Editor’s note: This article has been updated to include information about William Lloyd Karelis’ departure from Shambhala.
A Boulder County judge ruled there was enough evidence for the case against a former Shambhala teacher accused of sexually assaulting a girl he was mentoring to move to district court despite defense attorneys raising concerns about inconsistencies in the alleged victim’s statements.
William Lloyd Karelis, 71, is charged with one count of sexual assault on a child by a person in a position of trust with a pattern of abuse, a Class 3 felony.
At a preliminary hearing Tuesday, Boulder County Judge Kristy Martinez ruled there was probable cause for the case to be moved to district court. Karelis, who is free on $10,000 bond, is now set for an arraignment on June 14, when he will be able to have his case set for trial or take a plea deal.
Prosecutors called one witness to the stand for the hearing, Boulder police Detective Ross Richart, who was assigned the case in August 2018 when the alleged victim, now in her 30s, told a friend Karelis sexually assaulted her. The friend then sent an email to police, who then interviewed the alleged victim.
Richart testified that the woman told him she first met Karelis through Shambhala in the 1990s when she was around 8, when Karelis was assigned to her as her meditation instructor.
Richart said that when the alleged victim was around 13, and she began spending weekends at Karelis’ Boulder house for teachings. She would sleep in a downstairs room at Karelis’ home, but told police Karelis would come into her room after his wife fell asleep and would perform oral sex on her.
Richart testified that the woman told police this happened 10 times over about 18 months. He said the woman could not recall exact dates and that the events “blurred together” for her, but said recalling the events appeared traumatic for her.
“She was very hesitant, very nervous,” Richart said. “She seemed fearful, extremely hesitant to talk about what had happened.”
But in cross-examination of Richart, Karelis’ attorney Paul McCormick pointed out the original email from the outcry witness contained allegations the woman told police that were not true, including that Karelis had forced her to perform oral sex on him and that he had intercourse with her. He also noted the woman’s mother only recalled her going to Karelis’ house one or two times, not the 10-plus times she described to police.
“She told her friend a different story, and now she denies it,” McCormick said. “How many times has she told different things to different people?”
McCormick also asked Martinez to rule the named victim and Richart as incredible witnesses, saying Richart called the original outcry witness about the discrepancies to get her to possibly change her story to more closely match what the alleged victim later told police.
“I think the detective is well-intentioned and is doing his job, but I don’t think you learn in the police academy that when a witness is drastically inconsistent with a victim, that you call them up and say, ‘Look, Mr. Karelis sooner or later is going to get a defense attorney and they are going to prey on these inconsistencies.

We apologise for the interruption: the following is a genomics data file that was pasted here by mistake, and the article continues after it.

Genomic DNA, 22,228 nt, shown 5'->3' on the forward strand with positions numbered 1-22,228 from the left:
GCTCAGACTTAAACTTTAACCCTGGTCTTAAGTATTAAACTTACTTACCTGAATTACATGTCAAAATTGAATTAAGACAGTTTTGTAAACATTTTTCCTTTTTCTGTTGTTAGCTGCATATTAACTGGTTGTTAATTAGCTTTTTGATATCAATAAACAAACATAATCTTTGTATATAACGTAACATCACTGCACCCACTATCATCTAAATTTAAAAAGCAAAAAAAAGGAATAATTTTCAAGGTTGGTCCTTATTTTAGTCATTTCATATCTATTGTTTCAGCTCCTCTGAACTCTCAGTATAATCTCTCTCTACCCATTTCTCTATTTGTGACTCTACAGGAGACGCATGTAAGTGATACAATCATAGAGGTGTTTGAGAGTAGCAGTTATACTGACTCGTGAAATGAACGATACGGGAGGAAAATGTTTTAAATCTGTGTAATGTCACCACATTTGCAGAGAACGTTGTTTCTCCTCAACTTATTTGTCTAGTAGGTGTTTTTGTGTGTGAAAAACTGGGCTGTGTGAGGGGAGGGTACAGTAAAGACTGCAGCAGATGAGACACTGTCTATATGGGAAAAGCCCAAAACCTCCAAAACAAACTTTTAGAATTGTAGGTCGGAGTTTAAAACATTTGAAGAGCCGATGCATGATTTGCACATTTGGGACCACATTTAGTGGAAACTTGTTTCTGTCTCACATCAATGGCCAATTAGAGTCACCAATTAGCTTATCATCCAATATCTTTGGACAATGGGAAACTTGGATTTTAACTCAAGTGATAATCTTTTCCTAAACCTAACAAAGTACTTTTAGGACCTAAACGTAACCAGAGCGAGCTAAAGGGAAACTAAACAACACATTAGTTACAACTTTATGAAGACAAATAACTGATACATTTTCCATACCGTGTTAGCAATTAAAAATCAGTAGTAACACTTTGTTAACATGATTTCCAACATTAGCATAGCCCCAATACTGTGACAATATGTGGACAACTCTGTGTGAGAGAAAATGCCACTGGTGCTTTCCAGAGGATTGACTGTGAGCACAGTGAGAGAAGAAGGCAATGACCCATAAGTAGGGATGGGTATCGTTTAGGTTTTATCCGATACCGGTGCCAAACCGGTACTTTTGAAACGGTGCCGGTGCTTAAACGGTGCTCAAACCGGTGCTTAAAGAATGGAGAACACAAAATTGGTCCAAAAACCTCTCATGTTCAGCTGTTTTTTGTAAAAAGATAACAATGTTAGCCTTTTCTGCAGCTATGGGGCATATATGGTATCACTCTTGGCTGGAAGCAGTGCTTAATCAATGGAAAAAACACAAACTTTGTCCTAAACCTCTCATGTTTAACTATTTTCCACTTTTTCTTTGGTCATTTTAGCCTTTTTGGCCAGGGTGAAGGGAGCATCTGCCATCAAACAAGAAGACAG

“That’s not asking for clarification, that’s asking for changes.”
McCormick called the outcry witness to the stand over the objection of prosecutors, but she told McCormick she did not feel pressured or manipulated by Richart to change her statement.
“Absolutely not,” she told McCormick.
Boulder Deputy District Attorney Megan Bradford noted it is not unusual for there to be some inconsistencies in a case this old with a young victim or for detectives to follow up on those statements with witnesses.
“Inconsistencies do not mean a lack of probable cause and do not mean incredbility,” Bradford said, noting Colorado law requires evidence in preliminary hearings be viewed “in the light most favorable to the people.”
Martinez ruled that neither the named victim nor Richart were incredible witnesses for the purposes of the preliminary hearing, and that issues of credibility or inconsistent statements were a matter for trial.
“The court is not to concern itself with conflicting testimony, and all inferences must be resolved favorable to the prosecution,” Martinez said.
Karelis resigned from Shambhala in 2009. When he was arrested in February, Shambhala’s board released a statement noting that the organization had conducted two “Care and Conduct complaint procedures” in 2002 and 2008. Both were initiated by women who alleged that Karelis had behaved inappropriately toward them. His teaching and meditation instructor credentials were suspended in 2004 and revoked in 2008 after he failed to comply with the Care and Conduct procedure, according to the statement.
“None of the complaints received by Shambhala involved minors or reports of criminal behavior,” the statement reads. “Shambhala has always and will continue to comply with mandated reporting concerning minors. We also have and will continue to cooperate with and fully support the ongoing BPD investigation.”